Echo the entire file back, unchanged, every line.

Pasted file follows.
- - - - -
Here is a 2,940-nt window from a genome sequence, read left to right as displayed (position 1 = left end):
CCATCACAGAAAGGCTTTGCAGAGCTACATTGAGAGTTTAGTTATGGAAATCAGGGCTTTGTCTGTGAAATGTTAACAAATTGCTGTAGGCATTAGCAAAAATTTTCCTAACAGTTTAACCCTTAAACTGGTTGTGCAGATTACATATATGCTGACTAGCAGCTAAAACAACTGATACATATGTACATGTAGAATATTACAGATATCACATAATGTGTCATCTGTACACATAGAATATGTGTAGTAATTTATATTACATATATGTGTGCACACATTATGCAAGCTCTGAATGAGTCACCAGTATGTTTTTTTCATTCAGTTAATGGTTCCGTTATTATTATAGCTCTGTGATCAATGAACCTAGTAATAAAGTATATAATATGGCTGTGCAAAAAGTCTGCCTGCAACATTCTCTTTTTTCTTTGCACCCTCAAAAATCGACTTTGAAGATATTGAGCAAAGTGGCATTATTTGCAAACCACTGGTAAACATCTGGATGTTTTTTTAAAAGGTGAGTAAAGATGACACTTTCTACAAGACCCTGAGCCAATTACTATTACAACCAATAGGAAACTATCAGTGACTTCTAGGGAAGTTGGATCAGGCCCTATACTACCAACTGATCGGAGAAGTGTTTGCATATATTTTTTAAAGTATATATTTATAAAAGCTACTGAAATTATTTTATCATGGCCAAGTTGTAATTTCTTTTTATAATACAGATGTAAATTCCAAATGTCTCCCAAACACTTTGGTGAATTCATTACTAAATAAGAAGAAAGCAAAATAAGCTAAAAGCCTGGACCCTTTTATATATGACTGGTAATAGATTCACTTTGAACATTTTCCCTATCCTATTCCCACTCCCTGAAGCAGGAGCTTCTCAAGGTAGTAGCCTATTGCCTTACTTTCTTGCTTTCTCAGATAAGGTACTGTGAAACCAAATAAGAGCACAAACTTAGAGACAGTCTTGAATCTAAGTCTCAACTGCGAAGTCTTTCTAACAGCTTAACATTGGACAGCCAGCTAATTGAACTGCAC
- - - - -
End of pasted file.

Here is a 2,940-nt window from a genome sequence, read left to right as displayed (position 1 = left end):
CCATCACAGAAAGGCTTTGCAGAGCTACATTGAGAGTTTAGTTATGGAAATCAGGGCTTTGTCTGTGAAATGTTAACAAATTGCTGTAGGCATTAGCAAAAATTTTCCTAACAGTTTAACCCTTAAACTGGTTGTGCAGATTACATATATGCTGACTAGCAGCTAAAACAACTGATACATATGTACATGTAGAATATTACAGATATCACATAATGTGTCATCTGTACACATAGAATATGTGTAGTAATTTATATTACATATATGTGTGCACACATTATGCAAGCTCTGAATGAGTCACCAGTATGTTTTTTTCATTCAGTTAATGGTTCCGTTATTATTATAGCTCTGTGATCAATGAACCTAGTAATAAAGTATATAATATGGCTGTGCAAAAAGTCTGCCTGCAACATTCTCTTTTTTCTTTGCACCCTCAAAAATCGACTTTGAAGATATTGAGCAAAGTGGCATTATTTGCAAACCACTGGTAAACATCTGGATGTTTTTTTAAAAGGTGAGTAAAGATGACACTTTCTACAAGACCCTGAGCCAATTACTATTACAACCAATAGGAAACTATCAGTGACTTCTAGGGAAGTTGGATCAGGCCCTATACTACCAACTGATCGGAGAAGTGTTTGCATATATTTTTTAAAGTATATATTTATAAAAGCTACTGAAATTATTTTATCATGGCCAAGTTGTAATTTCTTTTTATAATACAGATGTAAATTCCAAATGTCTCCCAAACACTTTGGTGAATTCATTACTAAATAAGAAGAAAGCAAAATAAGCTAAAAGCCTGGACCCTTTTATATATGACTGGTAATAGATTCACTTTGAACATTTTCCCTATCCTATTCCCACTCCCTGAAGCAGGAGCTTCTCAAGGTAGTAGCCTATTGCCTTACTTTCTTGCTTTCTCAGATAAGGTACTGTGAAACCAAATAAGAGCACAAACTTAGAGACAGTCTTGAATCTAAGTCTCAACTGCGAAGTCTTTCTAACAGCTTAACATTGGACAGCCAGCTAATTGAACTGCAC